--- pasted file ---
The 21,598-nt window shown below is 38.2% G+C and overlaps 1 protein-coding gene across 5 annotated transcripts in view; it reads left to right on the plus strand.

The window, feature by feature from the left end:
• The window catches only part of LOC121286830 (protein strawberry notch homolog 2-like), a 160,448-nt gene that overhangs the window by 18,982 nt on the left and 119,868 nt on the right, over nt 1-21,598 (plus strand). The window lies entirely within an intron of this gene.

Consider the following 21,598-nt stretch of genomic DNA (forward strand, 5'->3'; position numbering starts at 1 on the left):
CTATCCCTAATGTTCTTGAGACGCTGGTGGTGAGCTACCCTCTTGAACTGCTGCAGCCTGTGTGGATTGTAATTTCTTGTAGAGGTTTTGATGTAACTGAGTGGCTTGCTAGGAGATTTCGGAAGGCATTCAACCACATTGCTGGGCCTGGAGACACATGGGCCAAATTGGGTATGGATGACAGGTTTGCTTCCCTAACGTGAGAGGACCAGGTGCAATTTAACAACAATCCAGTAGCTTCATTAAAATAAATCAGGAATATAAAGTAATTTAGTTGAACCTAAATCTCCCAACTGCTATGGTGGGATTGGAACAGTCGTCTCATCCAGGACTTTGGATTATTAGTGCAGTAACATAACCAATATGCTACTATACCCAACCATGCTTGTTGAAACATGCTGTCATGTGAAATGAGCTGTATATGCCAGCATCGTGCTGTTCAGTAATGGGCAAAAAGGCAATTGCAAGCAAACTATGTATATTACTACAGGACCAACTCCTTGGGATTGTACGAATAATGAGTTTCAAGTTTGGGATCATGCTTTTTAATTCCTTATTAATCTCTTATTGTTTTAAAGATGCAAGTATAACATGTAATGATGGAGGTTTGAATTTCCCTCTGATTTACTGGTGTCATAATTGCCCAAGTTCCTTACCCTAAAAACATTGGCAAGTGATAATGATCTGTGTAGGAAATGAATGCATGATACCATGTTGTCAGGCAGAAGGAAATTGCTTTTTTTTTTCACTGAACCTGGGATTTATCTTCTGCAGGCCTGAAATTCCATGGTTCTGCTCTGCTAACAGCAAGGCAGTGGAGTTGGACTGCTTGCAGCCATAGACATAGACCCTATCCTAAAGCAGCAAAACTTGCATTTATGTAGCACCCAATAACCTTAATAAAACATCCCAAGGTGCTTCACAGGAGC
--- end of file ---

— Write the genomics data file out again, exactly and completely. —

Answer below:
The 21,598-nt window shown below is 38.2% G+C and overlaps 1 protein-coding gene across 5 annotated transcripts in view; it reads left to right on the plus strand.

The window, feature by feature from the left end:
• The window catches only part of LOC121286830 (protein strawberry notch homolog 2-like), a 160,448-nt gene that overhangs the window by 18,982 nt on the left and 119,868 nt on the right, over nt 1-21,598 (plus strand). The window lies entirely within an intron of this gene.

Consider the following 21,598-nt stretch of genomic DNA (forward strand, 5'->3'; position numbering starts at 1 on the left):
CTATCCCTAATGTTCTTGAGACGCTGGTGGTGAGCTACCCTCTTGAACTGCTGCAGCCTGTGTGGATTGTAATTTCTTGTAGAGGTTTTGATGTAACTGAGTGGCTTGCTAGGAGATTTCGGAAGGCATTCAACCACATTGCTGGGCCTGGAGACACATGGGCCAAATTGGGTATGGATGACAGGTTTGCTTCCCTAACGTGAGAGGACCAGGTGCAATTTAACAACAATCCAGTAGCTTCATTAAAATAAATCAGGAATATAAAGTAATTTAGTTGAACCTAAATCTCCCAACTGCTATGGTGGGATTGGAACAGTCGTCTCATCCAGGACTTTGGATTATTAGTGCAGTAACATAACCAATATGCTACTATACCCAACCATGCTTGTTGAAACATGCTGTCATGTGAAATGAGCTGTATATGCCAGCATCGTGCTGTTCAGTAATGGGCAAAAAGGCAATTGCAAGCAAACTATGTATATTACTACAGGACCAACTCCTTGGGATTGTACGAATAATGAGTTTCAAGTTTGGGATCATGCTTTTTAATTCCTTATTAATCTCTTATTGTTTTAAAGATGCAAGTATAACATGTAATGATGGAGGTTTGAATTTCCCTCTGATTTACTGGTGTCATAATTGCCCAAGTTCCTTACCCTAAAAACATTGGCAAGTGATAATGATCTGTGTAGGAAATGAATGCATGATACCATGTTGTCAGGCAGAAGGAAATTGCTTTTTTTTTTCACTGAACCTGGGATTTATCTTCTGCAGGCCTGAAATTCCATGGTTCTGCTCTGCTAACAGCAAGGCAGTGGAGTTGGACTGCTTGCAGCCATAGACATAGACCCTATCCTAAAGCAGCAAAACTTGCATTTATGTAGCACCCAATAACCTTAATAAAACATCCCAAGGTGCTTCACAGGAGC